How do you find the authenticity with that connection factor being so high now?

Jason: Fortunately, it’s pretty easy to detect and weed out the 99% because literally as soon as you connect with someone with LinkedIn, I can get it down to a clock. Within five minutes you have an autoresponder usually that’s not even personalized anymore with their message. Hey, we’re looking for offshore development partners. We do X, Y, Z. We do… We’re a virtual assistant. Whatever it is they’re trying to sell you, that’s their first InMail to you. So that’s pretty easy to weed out and I’ll ignore those.

They’ll keep emailing me and following me up or InMailing me, I still ignore them because the way they started the relationship was off-putting to me.

Now, if someone says, “Hey, I just want to get to know you,” I’ll engage them a little bit depending on if they’re local or not, or if I know someone that they know. If we have someone or someone in common, I might go meet with them for coffee and see if there’s some way I can help them. Again, that’s just part of my attitude of trying to pay it forward and try to help others the best I can.

One of the things that I think that is important in building those relationships is being open-minded and not close-minded, and saying yes to those opportunities more than no because you never know what might happen. Maybe you get invited to the Masters by some person you didn’t know. It could happen, right?

Ledge: Right. Yeah. It would have been good this year.

Jason: No doubt.

Ledge: That’s awesome. I think there’s this pull for – I think of it as budgeting too – investing in your future connections and network, and just that nature of service. Particularly a lot of our audience is going to be consulting or hourly billing type of mentality. You really have to think about, hey, how do I want to invest in networking and service and these long term developmental relationship because not getting paid for that right now. You need to budget that into your schedule.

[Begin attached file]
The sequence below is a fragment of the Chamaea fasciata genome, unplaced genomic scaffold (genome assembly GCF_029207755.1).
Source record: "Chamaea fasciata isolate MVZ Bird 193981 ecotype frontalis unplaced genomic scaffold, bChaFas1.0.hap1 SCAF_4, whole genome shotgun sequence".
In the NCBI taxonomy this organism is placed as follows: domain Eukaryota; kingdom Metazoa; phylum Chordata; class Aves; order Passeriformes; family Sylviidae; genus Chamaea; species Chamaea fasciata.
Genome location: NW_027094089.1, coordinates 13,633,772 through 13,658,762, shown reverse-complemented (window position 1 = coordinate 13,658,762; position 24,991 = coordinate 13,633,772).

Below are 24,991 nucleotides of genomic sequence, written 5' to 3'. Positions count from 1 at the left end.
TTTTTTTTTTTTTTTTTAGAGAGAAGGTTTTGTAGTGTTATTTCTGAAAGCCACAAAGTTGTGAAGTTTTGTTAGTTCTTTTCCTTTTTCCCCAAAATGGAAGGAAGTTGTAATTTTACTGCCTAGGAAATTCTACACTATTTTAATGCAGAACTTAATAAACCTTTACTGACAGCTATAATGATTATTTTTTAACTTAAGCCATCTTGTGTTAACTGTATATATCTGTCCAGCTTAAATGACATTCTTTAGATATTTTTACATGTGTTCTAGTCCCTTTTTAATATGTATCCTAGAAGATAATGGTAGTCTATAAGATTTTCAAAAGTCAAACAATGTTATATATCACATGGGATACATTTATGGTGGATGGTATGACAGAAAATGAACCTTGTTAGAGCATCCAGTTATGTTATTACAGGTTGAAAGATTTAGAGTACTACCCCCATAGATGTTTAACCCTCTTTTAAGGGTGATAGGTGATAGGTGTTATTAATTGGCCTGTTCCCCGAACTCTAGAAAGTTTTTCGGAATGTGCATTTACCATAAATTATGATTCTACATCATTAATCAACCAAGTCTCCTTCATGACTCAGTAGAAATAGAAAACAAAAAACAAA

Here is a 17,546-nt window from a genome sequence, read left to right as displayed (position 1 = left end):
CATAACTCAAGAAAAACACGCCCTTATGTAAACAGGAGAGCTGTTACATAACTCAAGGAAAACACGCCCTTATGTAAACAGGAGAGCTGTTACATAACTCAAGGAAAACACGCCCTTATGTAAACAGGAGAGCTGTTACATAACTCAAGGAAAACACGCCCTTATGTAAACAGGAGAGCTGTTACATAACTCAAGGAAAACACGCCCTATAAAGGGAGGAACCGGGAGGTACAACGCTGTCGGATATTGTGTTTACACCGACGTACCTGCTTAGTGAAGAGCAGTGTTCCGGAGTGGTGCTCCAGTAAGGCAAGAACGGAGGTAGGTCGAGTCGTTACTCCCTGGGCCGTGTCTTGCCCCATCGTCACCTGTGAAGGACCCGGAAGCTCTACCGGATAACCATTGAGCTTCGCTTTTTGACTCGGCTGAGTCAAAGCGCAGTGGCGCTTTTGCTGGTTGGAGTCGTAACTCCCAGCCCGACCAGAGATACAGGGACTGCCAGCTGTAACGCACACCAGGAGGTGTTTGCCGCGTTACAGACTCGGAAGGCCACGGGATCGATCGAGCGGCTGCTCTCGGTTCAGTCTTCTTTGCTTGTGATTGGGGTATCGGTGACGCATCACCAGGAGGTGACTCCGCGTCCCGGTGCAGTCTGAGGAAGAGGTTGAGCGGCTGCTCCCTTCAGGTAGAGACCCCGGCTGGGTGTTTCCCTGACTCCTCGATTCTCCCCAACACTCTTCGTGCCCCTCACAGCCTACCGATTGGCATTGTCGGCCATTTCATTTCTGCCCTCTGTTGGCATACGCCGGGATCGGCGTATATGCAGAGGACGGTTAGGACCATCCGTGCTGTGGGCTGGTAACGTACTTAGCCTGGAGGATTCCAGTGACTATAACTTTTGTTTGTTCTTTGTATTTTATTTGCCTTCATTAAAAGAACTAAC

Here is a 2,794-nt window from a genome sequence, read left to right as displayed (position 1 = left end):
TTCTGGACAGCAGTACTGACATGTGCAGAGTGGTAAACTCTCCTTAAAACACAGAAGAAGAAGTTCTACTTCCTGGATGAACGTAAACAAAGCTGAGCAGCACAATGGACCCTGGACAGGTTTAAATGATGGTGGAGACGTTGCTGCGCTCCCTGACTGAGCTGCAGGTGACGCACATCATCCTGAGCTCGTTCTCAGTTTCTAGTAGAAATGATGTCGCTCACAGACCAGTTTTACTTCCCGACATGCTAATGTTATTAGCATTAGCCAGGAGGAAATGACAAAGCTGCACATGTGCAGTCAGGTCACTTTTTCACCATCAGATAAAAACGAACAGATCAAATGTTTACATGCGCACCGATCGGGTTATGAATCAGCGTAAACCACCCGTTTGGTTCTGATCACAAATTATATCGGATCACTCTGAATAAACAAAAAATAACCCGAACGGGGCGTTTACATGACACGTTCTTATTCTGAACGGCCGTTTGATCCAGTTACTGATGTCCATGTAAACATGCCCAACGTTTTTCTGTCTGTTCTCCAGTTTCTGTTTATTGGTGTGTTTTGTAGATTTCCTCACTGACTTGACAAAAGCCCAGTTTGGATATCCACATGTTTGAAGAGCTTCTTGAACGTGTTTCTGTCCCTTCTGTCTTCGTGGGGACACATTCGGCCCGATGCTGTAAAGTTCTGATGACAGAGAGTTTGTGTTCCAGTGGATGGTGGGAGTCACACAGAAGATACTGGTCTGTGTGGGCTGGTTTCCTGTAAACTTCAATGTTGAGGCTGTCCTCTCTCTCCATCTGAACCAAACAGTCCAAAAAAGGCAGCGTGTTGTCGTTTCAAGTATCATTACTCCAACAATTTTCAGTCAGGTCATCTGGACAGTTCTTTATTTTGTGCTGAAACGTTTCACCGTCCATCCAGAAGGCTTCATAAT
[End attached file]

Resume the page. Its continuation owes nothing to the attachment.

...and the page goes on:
Do you think about it intensively like that? Or have you ever made a plan intentionally about it? Or just kind of a more organic experience?

Jason: Certainly when I first moved to Austin it was much more intentional planning because I knew no one. But now, 12 years later, it’s much more organic and opportunistic.

I look at it… If you’ve ever heard the story of water and bamboo by the ancient Chinese. A good friend John taught me this.

The ancient Chinese would water bamboo basically every day Year 1, Year 2, Year 3. By Year 3, the farmer’s family is thinking he’s crazy because nothing is happening to the bamboo. It’s just a big dirt pile. Finally after Year 4 and Year 5, the bamboo will spring up 60 ft in 10 days.

The whole point is that, during those first five years it was building it’s root system to sustain that type of growth. If you’ve ever tried to kill a bamboo, you can’t. You literally have to pour gasoline on it and light it on fire, and even then you’re probably not going to kill it all.

The point of that is that your network is really those roots. If you nurture your network and build that root system, it takes time and you have to have patience and have that open mindset. Eventually what happens is opportunities start to chase you – not just professionally, even personally – versus you having to chase every opportunity. I’m sure you’ve experienced that as a sales person too.